By early 1799, however, Jefferson had decided that any actual use of violence would be counterproductive — for some of the same reasons Hamilton had mentioned years earlier. In a letter to Madison on Jan. 30, Jefferson wrote that “Firmness on our part, but a passive firmness, is the true course. Anything rash or threatening might check the favorable dispositions of [several States that had petitioned against the Alien & Sedition Acts], & rally them again around the measures which are ruining us.” (Emphasis added.)
Instead, in late August 1799 Jefferson suggested a different radical remedy — secession. In letters to Madison and to Wilson C. Nicholas, he outlined his new plan for strengthening public support for the principles expressed in the resolutions.
Jefferson suggested that a new set of resolves be passed by the legislatures of Kentucky and Virginia, and sent to the various states, which, after encouraging their support for the resolutions, would add that:
[Kentucky and Virginia were] fully confident that the good sense of the American people and their attachment to those very rights which we are now vindicating will, before it shall be too late, rally with us round the true principles of our federal compact; but determined, were we to be disappointed in this, to sever ourselves from that union we so much value, rather than give up the rights of self government which we have reserved, & in which alone we see liberty, safety & happiness. (Emphasis ours.)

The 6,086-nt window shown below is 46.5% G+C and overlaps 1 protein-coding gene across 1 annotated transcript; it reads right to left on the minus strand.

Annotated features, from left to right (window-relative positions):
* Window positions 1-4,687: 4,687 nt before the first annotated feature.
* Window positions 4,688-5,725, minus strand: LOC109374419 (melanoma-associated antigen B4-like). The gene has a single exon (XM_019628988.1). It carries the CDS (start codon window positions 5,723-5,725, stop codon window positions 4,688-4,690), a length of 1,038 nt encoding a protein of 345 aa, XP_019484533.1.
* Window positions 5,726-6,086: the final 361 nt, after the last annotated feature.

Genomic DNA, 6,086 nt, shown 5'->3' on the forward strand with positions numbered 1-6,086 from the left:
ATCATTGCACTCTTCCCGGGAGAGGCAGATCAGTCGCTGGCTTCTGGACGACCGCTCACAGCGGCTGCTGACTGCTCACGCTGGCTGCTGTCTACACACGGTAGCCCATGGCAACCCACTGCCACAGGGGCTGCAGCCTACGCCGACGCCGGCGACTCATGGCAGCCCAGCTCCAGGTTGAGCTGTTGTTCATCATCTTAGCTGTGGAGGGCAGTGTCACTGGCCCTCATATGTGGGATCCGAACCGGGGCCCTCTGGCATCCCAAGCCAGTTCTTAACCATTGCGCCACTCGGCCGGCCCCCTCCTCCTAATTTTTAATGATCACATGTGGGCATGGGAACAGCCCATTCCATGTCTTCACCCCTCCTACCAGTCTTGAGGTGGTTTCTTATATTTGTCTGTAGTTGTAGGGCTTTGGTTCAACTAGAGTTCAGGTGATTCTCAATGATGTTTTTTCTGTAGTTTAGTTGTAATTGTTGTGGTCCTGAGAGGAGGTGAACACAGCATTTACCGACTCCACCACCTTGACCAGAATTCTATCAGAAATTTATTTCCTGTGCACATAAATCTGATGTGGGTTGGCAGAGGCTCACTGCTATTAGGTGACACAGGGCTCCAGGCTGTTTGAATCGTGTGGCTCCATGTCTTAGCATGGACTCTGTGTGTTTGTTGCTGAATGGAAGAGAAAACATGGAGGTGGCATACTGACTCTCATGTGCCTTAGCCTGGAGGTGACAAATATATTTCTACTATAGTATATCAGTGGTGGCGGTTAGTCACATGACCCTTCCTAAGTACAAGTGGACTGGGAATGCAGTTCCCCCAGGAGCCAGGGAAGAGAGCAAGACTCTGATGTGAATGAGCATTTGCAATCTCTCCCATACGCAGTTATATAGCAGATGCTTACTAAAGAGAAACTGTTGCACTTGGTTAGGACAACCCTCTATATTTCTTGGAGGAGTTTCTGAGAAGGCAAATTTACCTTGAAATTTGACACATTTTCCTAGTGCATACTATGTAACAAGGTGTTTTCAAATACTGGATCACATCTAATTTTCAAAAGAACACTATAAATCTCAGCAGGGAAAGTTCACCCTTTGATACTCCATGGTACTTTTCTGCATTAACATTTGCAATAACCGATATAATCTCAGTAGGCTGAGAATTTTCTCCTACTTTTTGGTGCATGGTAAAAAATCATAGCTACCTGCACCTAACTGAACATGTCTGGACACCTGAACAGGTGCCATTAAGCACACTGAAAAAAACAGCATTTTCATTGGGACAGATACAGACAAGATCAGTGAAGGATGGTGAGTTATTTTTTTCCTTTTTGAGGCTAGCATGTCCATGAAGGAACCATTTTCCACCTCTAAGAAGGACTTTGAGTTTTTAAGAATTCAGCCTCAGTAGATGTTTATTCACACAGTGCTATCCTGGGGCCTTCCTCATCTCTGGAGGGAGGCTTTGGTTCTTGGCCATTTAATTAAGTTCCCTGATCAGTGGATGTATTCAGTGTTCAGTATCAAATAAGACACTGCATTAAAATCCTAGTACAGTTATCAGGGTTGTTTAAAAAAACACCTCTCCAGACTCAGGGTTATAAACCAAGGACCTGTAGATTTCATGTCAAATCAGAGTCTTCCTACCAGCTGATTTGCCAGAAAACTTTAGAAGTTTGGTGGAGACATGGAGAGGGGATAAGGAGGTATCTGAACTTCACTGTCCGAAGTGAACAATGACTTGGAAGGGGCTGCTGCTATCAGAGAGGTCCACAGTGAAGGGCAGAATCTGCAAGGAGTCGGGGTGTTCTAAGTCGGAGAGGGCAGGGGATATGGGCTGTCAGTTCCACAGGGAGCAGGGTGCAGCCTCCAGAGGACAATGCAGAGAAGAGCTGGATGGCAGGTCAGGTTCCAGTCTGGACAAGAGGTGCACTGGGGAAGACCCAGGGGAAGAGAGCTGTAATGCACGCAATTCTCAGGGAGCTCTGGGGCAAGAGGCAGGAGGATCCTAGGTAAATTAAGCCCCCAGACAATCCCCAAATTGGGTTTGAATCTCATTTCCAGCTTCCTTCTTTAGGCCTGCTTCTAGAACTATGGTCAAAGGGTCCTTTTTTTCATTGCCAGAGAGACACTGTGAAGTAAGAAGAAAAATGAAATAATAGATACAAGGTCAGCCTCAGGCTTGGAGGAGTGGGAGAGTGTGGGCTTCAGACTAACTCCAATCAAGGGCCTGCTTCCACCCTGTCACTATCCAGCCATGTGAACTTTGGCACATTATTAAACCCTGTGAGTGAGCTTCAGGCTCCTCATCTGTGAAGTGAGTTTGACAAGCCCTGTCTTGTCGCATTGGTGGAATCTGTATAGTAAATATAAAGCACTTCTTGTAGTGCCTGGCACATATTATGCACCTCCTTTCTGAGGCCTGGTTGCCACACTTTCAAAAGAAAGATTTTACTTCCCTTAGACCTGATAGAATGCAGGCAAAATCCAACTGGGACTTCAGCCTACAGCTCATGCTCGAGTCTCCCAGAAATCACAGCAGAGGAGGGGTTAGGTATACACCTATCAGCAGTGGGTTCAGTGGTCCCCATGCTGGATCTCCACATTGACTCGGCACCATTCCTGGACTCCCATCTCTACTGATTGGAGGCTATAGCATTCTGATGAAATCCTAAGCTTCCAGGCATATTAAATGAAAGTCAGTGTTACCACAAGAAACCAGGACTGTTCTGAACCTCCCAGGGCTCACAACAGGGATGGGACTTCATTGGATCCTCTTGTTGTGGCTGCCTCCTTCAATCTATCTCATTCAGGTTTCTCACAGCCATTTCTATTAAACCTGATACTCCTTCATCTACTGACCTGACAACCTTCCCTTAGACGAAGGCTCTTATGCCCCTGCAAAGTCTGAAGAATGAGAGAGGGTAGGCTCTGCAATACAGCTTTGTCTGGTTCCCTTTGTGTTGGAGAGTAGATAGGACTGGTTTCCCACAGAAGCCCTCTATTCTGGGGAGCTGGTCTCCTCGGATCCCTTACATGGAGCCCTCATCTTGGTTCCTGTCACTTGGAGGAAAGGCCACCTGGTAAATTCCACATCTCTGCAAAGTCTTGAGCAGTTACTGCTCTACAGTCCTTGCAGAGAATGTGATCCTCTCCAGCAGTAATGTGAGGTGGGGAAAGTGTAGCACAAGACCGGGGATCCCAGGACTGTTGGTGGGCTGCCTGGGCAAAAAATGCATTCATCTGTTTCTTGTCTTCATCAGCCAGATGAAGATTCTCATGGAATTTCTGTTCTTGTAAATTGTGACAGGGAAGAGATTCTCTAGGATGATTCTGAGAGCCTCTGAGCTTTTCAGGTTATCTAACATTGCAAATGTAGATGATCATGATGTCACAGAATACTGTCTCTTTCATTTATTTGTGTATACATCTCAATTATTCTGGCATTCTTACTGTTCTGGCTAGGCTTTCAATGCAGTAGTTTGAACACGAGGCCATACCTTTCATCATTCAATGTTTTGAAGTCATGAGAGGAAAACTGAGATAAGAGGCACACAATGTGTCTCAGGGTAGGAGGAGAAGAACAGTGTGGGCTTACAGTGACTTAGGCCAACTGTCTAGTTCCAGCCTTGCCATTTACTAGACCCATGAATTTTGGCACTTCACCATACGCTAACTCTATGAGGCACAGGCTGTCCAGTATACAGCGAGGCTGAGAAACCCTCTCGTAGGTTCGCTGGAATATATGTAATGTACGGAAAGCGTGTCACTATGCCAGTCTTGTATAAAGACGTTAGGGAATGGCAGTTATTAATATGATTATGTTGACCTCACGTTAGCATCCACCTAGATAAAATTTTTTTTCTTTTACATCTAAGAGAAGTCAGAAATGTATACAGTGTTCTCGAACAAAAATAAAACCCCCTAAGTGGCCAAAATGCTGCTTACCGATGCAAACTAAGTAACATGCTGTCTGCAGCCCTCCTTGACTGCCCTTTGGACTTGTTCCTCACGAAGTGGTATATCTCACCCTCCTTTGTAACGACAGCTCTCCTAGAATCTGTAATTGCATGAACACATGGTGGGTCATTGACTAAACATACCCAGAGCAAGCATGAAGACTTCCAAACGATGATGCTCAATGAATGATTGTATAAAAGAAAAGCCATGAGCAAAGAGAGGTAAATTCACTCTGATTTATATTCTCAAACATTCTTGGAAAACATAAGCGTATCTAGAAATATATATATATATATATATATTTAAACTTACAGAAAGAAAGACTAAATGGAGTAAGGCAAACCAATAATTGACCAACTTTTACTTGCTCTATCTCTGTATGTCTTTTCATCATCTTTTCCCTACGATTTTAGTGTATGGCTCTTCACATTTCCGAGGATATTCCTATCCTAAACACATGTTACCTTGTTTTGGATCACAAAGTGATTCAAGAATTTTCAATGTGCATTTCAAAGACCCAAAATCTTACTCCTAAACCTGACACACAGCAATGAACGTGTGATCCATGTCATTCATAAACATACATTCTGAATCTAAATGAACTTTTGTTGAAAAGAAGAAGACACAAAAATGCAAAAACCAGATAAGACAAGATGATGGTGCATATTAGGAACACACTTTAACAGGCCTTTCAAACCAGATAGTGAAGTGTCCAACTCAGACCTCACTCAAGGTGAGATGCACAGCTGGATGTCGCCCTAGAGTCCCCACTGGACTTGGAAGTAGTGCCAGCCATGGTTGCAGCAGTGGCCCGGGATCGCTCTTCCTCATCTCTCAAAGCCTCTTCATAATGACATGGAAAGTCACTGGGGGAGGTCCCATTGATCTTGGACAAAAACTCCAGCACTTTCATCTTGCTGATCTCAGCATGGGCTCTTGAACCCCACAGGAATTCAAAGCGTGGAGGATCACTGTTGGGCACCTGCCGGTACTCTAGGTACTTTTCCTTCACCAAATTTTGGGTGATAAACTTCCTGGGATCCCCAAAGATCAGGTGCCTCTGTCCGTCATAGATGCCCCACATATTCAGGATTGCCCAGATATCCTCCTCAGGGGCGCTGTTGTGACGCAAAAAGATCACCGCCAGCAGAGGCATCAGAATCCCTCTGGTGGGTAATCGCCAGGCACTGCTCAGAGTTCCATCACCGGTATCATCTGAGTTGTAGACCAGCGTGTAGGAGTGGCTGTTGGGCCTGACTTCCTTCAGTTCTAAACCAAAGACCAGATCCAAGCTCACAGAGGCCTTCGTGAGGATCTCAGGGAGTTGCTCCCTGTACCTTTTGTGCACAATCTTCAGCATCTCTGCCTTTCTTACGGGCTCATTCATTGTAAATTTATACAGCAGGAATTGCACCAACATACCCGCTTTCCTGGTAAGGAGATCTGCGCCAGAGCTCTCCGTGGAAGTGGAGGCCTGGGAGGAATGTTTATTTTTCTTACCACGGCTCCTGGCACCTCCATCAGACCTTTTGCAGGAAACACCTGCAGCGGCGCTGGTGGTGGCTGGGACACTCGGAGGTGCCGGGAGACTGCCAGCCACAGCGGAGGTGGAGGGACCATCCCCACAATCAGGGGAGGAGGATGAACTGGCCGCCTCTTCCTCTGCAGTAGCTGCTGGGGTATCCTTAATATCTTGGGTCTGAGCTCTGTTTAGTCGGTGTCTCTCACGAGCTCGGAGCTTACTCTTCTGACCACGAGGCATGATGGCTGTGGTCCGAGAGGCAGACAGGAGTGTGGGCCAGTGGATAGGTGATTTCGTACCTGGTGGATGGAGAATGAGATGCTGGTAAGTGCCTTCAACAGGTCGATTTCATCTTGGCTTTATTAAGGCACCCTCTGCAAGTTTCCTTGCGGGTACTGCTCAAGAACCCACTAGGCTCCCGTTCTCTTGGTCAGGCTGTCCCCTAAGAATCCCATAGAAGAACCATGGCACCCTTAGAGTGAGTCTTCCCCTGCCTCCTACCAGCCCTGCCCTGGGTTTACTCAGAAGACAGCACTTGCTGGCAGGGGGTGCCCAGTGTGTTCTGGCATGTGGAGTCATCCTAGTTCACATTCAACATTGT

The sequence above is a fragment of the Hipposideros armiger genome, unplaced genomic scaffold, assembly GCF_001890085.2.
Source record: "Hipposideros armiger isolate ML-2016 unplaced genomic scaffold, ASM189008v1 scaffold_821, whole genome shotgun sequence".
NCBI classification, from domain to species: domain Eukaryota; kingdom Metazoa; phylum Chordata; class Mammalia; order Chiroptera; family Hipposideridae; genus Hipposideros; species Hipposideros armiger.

This idea horrified Madison, it seems. He paid a visit to Jefferson the very next week, and convinced him to back down from his plan.
Most serious Jefferson historians, as well as most other American leaders at the time, have been dismayed by his actions during this period. As Wikipedia points out,
In writing the Kentucky Resolutions, Jefferson warned that, “unless arrested at the threshold,” the Alien and Sedition Acts would “necessarily drive these states into revolution and blood.” Historian Ron Chernow says of this “he wasn’t calling for peaceful protests or civil disobedience: he was calling for outright rebellion, if needed, against the federal government of which he was vice president.” Jefferson “thus set forth a radical doctrine of states’ rights that effectively undermined the constitution.”  … George Washington was so appalled by [the resolutions] that he told Patrick Henry that if “systematically and pertinaciously pursued,” they would “dissolve the union or produce coercion.”  (Emphases ours; interpolation Chernow’s.)